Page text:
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Daewoo Motors was a South Korean automotive company established in 1983, part of the Daewoo Group. It sold most of its assets in 2001 to General Motors, after running into financial difficulties, becoming a subsidiary of the American company and in 2011, it was replaced by GM Korea.

The company was first established as National Motor in 1937 in Bupyeong-gu, Incheon, Japanese Korea. The name was changed to Saenara Motor in November 1962. Saenara was assembling and selling the Datsun Bluebird PL310. The first automobile company in Korea, Saenara was equipped with modern assembly facilities, and was established after the Automobile Industry Promotion Policy was announced by the South Korean government in 1962.[2] Saenara Motor was then bought by Shinjin Industrial in 1965, which changed its name to Shinjin Motors after establishing collaborations with Toyota.

After Toyota's withdrawal in 1972, Shinjin Motor started a joint venture with General Motors under the name GM Korea, but was renamed again in 1976 to Saehan Motor. GM Korea shortly sold their Rekord under the GM Korea marque, together with the Holden Torana based Chevrolet 1700.

After the Daewoo Group gained control in December 1982, from January 1983, the name was officially changed to Daewoo Motor Co. Until 1996, all cars were based on models from General Motors. All Saehan models were named Daewoos, the Maepsy being refreshed became the Maepsy-Na. The Royale Series models were kept, Daewoo adding the Royale XQ and Royale Duke (March 1982), Royale Prince (July 1983) and Royale Salon Super (March 1986). Above the Royale range, the Daewoo Imperial flagship luxury car was added in 1989, with styling reminiscent of the contemporary Chrysler Imperial and New Yorker, but also luxury Japanese sedans. It was produced until 1993.

The first Daewoo addition was the 1986 Daewoo LeMans, based on the Opel Kadett E. Its three-door versions were called the Racer and the five-door version were called Penta-5. This car had an international ambition for GM, as it was sold almost worldwide, as the Pontiac LeMans, As?na GT and SE, or Passport Optima. This car was produced until February 1997, being one of Daewoo Motor's greatest successes. In 1986, Daewoo also offered a badge-engineered version of the Nissan Vanette.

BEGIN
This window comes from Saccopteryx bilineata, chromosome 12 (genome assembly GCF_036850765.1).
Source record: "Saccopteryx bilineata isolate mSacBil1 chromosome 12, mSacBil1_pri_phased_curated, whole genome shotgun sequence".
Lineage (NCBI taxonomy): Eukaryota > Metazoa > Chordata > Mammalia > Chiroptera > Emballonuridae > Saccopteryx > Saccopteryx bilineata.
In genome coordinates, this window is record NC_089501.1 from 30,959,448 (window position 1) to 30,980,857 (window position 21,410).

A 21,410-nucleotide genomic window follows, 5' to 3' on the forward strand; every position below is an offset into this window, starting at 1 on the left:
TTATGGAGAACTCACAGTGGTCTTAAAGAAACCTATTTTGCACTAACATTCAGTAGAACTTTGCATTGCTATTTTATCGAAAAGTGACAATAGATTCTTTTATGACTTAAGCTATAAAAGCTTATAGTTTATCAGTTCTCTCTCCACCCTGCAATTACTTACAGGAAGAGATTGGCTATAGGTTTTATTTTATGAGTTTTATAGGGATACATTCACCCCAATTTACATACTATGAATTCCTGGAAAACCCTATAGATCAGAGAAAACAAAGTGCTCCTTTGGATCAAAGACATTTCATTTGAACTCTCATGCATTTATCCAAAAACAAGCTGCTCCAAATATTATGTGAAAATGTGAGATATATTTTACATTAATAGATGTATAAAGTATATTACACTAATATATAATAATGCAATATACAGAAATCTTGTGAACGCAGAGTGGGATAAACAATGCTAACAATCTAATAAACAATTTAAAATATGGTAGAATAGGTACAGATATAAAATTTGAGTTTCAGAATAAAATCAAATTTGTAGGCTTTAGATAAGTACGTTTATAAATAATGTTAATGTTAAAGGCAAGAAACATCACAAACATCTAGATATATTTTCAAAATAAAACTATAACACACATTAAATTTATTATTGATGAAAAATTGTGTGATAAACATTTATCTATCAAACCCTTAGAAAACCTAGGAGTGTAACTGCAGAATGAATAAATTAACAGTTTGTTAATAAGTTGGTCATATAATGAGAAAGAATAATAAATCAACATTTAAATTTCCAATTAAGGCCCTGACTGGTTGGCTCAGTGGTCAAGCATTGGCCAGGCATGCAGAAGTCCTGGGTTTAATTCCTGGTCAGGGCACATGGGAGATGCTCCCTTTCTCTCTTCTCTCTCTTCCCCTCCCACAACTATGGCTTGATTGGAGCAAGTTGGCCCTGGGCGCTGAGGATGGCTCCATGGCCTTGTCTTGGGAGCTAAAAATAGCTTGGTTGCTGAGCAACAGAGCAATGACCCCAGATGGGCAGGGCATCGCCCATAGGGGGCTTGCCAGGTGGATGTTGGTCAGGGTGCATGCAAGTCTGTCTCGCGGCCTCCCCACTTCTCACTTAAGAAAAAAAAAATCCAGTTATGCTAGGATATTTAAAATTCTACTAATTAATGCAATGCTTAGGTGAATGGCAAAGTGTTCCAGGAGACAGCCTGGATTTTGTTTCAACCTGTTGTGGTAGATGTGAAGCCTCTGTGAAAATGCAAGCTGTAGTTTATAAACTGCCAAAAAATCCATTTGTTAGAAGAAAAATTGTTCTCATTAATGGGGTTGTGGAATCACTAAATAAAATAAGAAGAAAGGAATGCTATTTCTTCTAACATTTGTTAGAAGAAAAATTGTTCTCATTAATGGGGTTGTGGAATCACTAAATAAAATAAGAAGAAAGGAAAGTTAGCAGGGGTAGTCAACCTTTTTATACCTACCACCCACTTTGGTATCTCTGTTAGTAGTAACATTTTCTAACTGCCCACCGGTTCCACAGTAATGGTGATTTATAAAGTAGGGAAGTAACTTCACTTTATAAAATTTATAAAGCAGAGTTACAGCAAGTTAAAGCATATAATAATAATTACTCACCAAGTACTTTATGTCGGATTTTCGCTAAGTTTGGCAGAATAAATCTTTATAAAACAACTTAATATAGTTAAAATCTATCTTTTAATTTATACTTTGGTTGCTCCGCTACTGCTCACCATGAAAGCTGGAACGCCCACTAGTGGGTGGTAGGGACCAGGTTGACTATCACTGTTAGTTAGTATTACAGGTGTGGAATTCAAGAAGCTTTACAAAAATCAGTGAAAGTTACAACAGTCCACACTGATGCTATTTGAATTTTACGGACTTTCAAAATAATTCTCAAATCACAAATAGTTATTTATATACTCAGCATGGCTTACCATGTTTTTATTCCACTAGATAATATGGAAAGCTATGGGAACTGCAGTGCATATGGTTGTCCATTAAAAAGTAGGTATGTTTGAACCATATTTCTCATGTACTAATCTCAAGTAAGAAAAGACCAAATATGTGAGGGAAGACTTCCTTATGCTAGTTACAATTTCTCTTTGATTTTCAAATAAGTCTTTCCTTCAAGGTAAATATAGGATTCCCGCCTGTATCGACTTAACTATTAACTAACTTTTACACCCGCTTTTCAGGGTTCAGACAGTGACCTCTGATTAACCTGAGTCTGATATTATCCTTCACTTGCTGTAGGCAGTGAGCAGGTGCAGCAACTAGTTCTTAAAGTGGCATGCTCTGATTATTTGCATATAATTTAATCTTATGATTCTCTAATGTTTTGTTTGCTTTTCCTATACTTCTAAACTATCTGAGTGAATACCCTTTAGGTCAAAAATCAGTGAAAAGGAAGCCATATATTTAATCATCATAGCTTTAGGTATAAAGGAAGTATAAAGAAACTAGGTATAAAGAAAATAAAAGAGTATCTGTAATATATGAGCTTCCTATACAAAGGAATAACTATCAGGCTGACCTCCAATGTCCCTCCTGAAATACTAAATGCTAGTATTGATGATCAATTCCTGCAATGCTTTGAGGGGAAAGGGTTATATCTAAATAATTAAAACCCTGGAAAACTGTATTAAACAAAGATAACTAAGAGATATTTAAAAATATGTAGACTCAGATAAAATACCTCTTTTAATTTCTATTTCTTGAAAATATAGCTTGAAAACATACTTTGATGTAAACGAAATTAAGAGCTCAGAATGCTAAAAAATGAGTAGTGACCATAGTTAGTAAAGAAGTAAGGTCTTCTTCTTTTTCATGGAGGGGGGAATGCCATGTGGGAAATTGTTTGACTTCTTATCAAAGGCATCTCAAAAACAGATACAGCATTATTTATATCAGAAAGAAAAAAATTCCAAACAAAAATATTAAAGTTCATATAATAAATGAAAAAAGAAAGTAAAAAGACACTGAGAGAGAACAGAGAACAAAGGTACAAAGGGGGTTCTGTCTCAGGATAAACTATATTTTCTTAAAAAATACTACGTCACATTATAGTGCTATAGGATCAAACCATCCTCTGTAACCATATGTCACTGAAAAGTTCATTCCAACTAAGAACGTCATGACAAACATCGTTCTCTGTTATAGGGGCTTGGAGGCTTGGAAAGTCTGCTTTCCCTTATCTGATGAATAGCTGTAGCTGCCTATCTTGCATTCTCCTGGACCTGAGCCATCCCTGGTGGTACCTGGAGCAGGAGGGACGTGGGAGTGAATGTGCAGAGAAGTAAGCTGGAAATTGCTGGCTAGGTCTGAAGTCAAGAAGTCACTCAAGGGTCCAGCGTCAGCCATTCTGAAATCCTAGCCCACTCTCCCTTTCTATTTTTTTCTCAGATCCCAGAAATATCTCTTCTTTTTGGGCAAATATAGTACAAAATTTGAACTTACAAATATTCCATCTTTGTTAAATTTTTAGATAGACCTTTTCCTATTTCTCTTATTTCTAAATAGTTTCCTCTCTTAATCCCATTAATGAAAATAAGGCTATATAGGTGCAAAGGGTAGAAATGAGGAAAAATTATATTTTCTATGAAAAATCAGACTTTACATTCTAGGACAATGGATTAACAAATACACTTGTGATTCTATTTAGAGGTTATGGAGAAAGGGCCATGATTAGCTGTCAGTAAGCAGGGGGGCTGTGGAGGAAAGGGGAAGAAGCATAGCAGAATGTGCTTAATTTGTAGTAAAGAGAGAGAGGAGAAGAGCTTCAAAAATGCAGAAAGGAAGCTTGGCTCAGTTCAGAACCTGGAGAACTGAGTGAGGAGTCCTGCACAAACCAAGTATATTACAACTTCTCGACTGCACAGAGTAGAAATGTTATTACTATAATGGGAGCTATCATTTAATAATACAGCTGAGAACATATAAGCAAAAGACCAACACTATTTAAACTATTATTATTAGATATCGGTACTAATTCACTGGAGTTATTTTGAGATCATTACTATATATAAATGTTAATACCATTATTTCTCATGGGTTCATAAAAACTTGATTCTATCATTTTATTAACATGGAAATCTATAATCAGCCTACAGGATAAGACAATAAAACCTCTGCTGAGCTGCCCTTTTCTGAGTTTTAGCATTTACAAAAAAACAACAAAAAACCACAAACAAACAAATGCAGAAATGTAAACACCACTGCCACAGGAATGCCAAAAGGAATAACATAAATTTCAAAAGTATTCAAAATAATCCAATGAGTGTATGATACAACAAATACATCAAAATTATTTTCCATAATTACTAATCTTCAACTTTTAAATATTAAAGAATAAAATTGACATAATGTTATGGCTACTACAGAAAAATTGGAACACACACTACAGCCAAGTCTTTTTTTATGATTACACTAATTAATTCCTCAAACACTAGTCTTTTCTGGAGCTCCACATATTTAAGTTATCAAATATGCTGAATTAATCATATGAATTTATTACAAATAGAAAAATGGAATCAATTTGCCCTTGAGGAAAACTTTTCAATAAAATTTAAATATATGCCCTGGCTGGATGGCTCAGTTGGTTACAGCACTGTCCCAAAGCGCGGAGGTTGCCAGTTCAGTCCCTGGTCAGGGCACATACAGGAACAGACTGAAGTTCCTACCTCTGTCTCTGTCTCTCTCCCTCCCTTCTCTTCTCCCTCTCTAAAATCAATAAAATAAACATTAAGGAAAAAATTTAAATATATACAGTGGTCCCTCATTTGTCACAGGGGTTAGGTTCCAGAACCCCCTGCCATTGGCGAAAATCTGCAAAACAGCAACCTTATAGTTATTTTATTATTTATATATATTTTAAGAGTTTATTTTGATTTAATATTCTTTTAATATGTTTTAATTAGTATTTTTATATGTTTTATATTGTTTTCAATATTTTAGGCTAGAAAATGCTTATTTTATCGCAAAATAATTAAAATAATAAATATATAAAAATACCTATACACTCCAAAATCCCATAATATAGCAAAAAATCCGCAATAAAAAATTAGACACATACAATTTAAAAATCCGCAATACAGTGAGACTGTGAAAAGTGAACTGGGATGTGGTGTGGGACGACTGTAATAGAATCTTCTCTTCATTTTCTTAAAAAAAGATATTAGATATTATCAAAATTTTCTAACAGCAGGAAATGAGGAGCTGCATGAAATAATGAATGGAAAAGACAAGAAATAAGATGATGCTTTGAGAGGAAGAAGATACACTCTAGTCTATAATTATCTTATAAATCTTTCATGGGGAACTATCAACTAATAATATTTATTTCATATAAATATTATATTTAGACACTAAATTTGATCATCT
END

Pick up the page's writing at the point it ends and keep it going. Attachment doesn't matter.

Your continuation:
In 1987, they created the Espero, designed by Bertone, initiating a tradition at Daewoo Motor of models created by Italian designers. Daewoo Heavy Industries (DHI) introduced in 1991, the Tico mini car, which was sold at Daewoo Motor's dealers. DHI was also selling since 1981 the Damas minivan and the Labo mini pickup, all three being based on Suzuki models. When the Royale Series range was discontinued, its models were slightly refreshed and offered under the Prince and Super Salon or Brougham model names until respectively 1997 and 1999.

In 1992, the joint-venture with General Motors ended, leaving Daewoo Motor as an independent company.

In 1994, Daewoo started importing the second generation Honda Legend to replace the discontinued flagship Imperial, under the name of Arcadia. This year, the LeMans also got a slight refresh, and all variants (three, four and five-door) were then sold under the Cielo model name.

The first authentic Daewoo Motor product, the Lanos, was introduced in late 1996. It spawned three variants: four-door, three-door, called Romeo, and a five-door, the Juliet, being the first model of a whole new family of cars to be created. Styling was by Giorgetto Giugiaro's Italdesign firm. One of its main features was the new three-parts corporate grill, reminiscent of the Daewoo Motor emblem, which was to be used on many of the following Daewoo cars. In February 1997, the Nubira was launched, the first Daewoo model to be produced in their then new Kunsan motor plant. It was designed by the Italian-based I.DE.A Institute. In March 1997, the mid-sized Leganza followed, also designed by Giorgetto Giugiaro, borrowing some styling cues from the existing 1990 Jaguar Kensington concept car.